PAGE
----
Extreme Conditions II
|SYEC 2.1||Hauptvortrag||Mi 16:00||HSZ/01|
Neutron scattering under extreme P/T conditions
Physique des Milieux Condensés, Université P&M Curie, B77, 4 Place Jussieu, 75252 Paris, France
This talk will first give a brief overview of new experimental
possibilities for high pressure neutron scattering up to 25 GPa
and in the temperature range 80-2000 K. In the second part I
will focus on very recent results on the structure and the
transformations of amorphous ices at low temperatures,
obtained by neutron diffraction at the ISIS facility.
The structural pressure dependence of high density amorphous
ice (HDA) to 2.2 GPa will be presented , and the relation
of HDA to the recently discovered 'very high density amorphous'
form (VHDA) will be discussed. The first in-situ diffraction
data of the pressure induced transformation of LDA
(low density amorphous ice) to HDA will be shown ;
the impact of these results on the ongoing water debate will
 S. Klotz et al., Phys. Rev. Lett. 89, 285502
 S. Klotz et al., Science, under review.
|SYEC 2.2||Hauptvortrag||Mi 16:30||HSZ/01|
New advanced high pressure nitrides and their properties
Andreas Zerr, Gerhard Miehe, Marcus Schwarz, Roland Schmechel, Robert Kolb und Ralf Riedel
TU-Darmstadt, FB Material- und Geowissenschaften, Petersenstr. 23, 64287 Darmstadt, Germany
The laser-heated diamond anvil cell is a unique tool which allows for the synthesis of nitrides from elements at pressures up to 40 GPa and temperatures to 3000 K. Using this technique we discovered c-Si3N4, the most prominent member of a new family of the group-14 element nitrides with cubic spinel structure. It was found that c-Si3N4 exhibits a unique combination of advanced properties. It has high elastic moduli (B0 = 290 GPa, G0 = 148 GPa) and very high hardness of about 35 GPa. The fundamental band gap of c-Si3N4 was found to be about 3.3 eV. The outstanding property of c-Si3N4 is its thermal (meta)stability in air to at least 14000 C. Recently we also discovered another novel family of high pressure nitrides Me3N4 (Me = Zr, Hf) with Th3P4-structure where the Me-cations are eight-fold coordinated by N-anions. To our knowledge, this is the first observation of binary nitrides with such a high coordination number. Both compounds exhibit a high bulk modulus around 250 GPa indicating high hardness. Cubic Zr3N4 and Hf3N4 may be the first members of a larger group of transition metal and/or lanthanide nitrides with ferromagnetic or superconducting behaviour.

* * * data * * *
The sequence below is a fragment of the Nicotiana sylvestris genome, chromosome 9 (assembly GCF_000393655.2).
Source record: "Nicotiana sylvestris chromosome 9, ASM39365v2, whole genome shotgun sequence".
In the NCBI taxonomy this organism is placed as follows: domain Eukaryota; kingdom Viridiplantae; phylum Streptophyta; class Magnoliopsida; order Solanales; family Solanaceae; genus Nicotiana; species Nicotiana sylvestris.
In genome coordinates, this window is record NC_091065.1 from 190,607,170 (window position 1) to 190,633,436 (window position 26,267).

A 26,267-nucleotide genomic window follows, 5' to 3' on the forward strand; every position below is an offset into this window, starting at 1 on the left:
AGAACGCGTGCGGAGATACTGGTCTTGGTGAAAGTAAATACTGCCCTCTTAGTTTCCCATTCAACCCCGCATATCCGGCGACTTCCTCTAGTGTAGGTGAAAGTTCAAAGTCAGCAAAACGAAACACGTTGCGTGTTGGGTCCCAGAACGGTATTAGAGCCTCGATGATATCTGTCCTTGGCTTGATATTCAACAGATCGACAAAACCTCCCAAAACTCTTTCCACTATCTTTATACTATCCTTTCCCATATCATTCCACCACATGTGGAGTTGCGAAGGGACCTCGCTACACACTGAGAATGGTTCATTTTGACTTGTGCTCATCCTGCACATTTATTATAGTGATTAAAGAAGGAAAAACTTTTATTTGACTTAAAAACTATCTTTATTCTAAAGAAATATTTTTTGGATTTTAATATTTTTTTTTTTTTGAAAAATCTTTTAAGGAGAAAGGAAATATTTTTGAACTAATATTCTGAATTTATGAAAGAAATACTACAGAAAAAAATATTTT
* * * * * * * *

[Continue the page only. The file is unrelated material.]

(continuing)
|SYEC 2.3||Hauptvortrag||Mi 17:00||HSZ/01|
AC-calorimetry at very high pressure and low temperature
Heribert Wilhelm1 und Didier Jaccard2
1Max Planck Institut für Chemische Physik fester Stoffe, Nöthnitzer-Str. 40, D-01187 Dresden
2DPMC, University of Geneva, Quai E.-Ansermet 24, CH-1211 Geneva 4
The pressure-temperature (p,T) phase diagram of strongly correlated electron systems at low temperature is commonly explored by electrical resistivity measurements for pressures up to 25 GPa, using an anvil-type of high pressure cell. It is, however, desirable to measure thermodynamic quantities, notably the specific heat in these extreme conditions. The accessible pressure range for specific heat experiments was limited to 2-3 GPa since adiabatic techniques demand large sample masses and thus, a large cell volume. For higher pressures a much smaller sample volume is required. Among the non-adiabatic methods, the ac-calorimetry is a suitable technique to be adopted to the conditions in an anvil-type of high pressure cell. A combined measurement of electrical resistivity r(T) and ac-calorimetry of the magnetically ordered CePd2.02Ge1.98 in the temperature range 0.3 K < T < 10 K for pressures up to 22 GPa will be reported. The pressure dependence of the Néel temperature could be deduced from the anomaly observed in the ac-signal and in r(T). The inverse of the ac-signal 1/Vac µ C/T recorded at the lowest temperature is strongly pressure dependent and shows a pronounced peak in the vicinity of the magnetic/non-magnetic borderline.
|SYEC 2.4||Hauptvortrag||Mi 17:30||HSZ/01|
The pulsed high magnetic field facility in Dresden
T. Herrmannsdörfer1, H. Krug1, F. Pobell1, S. Zherlitsyn1, H. Eschrig2, L. Schultz2 und K.-H. Müller2
1Forschungszentrum Rossendorf (FZR), P. O. Box 51 01 19, D-01314 Dresden
2Leibniz-Institut für Festkörper- und Werkstoffforschung Dresden (IFW), P. O. Box 27 00 16, D-01171 Dresden
We are building a user facility for experiments in pulsed high magnetic fields at the FZR. Based on the experience obtained since 1999 from a pilot pulsed field lab with a 1 MJ / 10 kV capacitor bank and magnets for the field range up to 60 T at the IFW, the new large scale facility will be built until 2006. It will comprise a new laboratory building, a 50 MJ / 24kV capacitor bank, and high performance experimental equipment including various pulsed magnets for the field range up to 100 T / 10 ms. In order to offer a wide spectrum of experimental possibilities, the pulsed field magnets are planned with various bore diameters (up to 50 mm) and various pulse times (10 ms to 1 s). As a unique opportunity, infrared spectroscopy in the wavelength range between 5 and 150 mm will be possible at high magnetic fields by connecting the pulsed field lab to the free-electron-lasers of the superconducting electron linear accelerator ELBE of the FZR. The german Wissenschaftsrat has recently recommended the Dresden High Field Project without any hesitation. The project is a joint effort of the FZR, the IFW, the Max-Planck-Institut für chemische Physik fester Stoffe, the Max-Planck-Institut für Physik komplexer Systeme, and the Institut für Angewandte Physik of the TU Dresden.
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